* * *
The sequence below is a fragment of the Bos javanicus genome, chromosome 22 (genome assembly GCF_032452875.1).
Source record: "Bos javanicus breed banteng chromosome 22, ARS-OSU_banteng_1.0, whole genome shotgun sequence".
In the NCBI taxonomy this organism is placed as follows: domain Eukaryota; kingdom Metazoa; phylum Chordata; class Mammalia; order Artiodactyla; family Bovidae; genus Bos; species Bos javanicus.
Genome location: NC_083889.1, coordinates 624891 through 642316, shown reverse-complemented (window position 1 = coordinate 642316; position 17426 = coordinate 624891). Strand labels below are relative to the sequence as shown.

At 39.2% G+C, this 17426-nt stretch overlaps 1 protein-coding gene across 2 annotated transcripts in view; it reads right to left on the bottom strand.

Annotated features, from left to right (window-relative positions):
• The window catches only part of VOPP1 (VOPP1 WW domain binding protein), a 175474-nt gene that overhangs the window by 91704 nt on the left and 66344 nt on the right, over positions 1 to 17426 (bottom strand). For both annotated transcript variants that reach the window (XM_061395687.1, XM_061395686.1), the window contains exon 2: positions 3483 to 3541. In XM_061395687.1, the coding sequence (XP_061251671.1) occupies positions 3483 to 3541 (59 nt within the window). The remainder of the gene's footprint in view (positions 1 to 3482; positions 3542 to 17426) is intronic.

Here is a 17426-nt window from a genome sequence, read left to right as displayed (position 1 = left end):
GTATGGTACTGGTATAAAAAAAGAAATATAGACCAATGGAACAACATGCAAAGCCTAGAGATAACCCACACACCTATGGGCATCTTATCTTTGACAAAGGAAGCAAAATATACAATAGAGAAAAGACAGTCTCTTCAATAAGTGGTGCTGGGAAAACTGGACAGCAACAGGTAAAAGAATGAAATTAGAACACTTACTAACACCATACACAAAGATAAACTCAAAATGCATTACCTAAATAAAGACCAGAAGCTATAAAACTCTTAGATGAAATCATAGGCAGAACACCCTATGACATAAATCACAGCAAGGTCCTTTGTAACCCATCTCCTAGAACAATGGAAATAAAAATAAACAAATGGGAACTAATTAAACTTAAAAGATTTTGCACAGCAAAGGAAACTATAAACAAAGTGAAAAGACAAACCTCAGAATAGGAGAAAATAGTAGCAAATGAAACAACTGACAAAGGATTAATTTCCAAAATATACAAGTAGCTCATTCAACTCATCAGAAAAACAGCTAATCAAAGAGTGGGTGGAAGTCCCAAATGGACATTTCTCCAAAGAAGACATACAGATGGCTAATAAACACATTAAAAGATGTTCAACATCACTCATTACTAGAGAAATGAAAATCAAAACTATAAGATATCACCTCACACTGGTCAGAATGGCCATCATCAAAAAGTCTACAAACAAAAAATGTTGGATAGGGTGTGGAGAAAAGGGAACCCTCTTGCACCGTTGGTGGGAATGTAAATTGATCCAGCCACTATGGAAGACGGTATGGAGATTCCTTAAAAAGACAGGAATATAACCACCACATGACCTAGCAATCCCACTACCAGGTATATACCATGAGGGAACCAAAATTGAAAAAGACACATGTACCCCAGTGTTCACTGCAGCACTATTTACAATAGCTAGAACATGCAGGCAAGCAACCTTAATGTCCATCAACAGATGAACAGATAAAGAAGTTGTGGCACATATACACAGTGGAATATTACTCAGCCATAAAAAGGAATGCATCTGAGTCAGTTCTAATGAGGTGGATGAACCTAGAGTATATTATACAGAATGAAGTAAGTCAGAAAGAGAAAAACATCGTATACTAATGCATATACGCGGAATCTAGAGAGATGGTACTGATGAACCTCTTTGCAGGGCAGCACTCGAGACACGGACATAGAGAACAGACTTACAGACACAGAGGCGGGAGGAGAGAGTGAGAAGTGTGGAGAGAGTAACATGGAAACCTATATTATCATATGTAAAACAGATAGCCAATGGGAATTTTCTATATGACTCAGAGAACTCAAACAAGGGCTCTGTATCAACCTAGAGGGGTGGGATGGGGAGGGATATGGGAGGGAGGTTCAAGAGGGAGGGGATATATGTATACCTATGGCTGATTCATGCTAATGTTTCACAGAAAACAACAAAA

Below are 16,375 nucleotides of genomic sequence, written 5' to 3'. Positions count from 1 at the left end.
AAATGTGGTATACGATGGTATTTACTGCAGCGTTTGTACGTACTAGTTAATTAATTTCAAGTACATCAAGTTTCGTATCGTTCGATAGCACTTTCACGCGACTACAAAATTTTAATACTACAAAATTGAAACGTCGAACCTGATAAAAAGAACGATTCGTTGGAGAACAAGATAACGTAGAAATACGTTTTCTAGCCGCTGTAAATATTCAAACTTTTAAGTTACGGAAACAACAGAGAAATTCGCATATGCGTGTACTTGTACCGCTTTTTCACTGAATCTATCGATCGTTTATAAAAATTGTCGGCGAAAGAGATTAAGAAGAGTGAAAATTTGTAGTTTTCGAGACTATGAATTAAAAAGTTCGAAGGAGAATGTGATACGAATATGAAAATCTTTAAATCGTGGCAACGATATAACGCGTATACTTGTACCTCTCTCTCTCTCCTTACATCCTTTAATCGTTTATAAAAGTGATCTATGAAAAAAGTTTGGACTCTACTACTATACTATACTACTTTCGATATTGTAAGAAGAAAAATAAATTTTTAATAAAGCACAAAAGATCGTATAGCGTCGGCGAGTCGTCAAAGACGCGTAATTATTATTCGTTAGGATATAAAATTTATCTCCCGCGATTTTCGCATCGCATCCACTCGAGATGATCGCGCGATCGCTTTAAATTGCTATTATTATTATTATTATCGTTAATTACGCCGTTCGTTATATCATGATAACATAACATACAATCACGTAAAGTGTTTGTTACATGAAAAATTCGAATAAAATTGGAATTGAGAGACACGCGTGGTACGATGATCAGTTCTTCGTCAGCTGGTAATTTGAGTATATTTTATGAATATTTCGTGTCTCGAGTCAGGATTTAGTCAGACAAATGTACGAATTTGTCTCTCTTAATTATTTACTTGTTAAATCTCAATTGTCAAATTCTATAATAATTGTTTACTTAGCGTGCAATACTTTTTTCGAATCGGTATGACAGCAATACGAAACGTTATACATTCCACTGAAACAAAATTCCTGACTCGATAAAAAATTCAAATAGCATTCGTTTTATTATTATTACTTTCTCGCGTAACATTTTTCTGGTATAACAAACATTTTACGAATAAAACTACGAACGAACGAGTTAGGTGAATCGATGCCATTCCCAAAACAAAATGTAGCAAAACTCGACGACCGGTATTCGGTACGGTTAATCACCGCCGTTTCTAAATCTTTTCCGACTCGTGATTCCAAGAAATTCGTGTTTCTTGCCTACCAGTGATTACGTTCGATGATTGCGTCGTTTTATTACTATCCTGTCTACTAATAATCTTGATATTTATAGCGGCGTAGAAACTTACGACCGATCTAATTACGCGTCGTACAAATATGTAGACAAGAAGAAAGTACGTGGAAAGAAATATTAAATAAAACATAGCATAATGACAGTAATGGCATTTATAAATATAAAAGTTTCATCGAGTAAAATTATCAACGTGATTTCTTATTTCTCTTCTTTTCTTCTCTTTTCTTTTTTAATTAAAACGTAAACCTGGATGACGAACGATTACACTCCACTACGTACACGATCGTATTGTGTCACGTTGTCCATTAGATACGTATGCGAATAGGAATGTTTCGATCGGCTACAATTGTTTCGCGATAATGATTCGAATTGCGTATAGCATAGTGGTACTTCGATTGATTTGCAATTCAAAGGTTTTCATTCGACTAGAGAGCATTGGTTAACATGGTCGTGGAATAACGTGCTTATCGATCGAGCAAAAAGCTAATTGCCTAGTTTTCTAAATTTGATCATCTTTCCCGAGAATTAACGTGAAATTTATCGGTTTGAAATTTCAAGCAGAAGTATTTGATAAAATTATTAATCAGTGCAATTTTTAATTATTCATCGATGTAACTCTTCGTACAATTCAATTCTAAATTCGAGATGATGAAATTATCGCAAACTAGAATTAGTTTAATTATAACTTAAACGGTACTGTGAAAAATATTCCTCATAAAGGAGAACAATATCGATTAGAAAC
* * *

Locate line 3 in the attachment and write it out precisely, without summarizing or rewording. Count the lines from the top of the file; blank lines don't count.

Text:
In the NCBI taxonomy this organism is placed as follows: domain Eukaryota; kingdom Metazoa; phylum Chordata; class Mammalia; order Artiodactyla; family Bovidae; genus Bos; species Bos javanicus.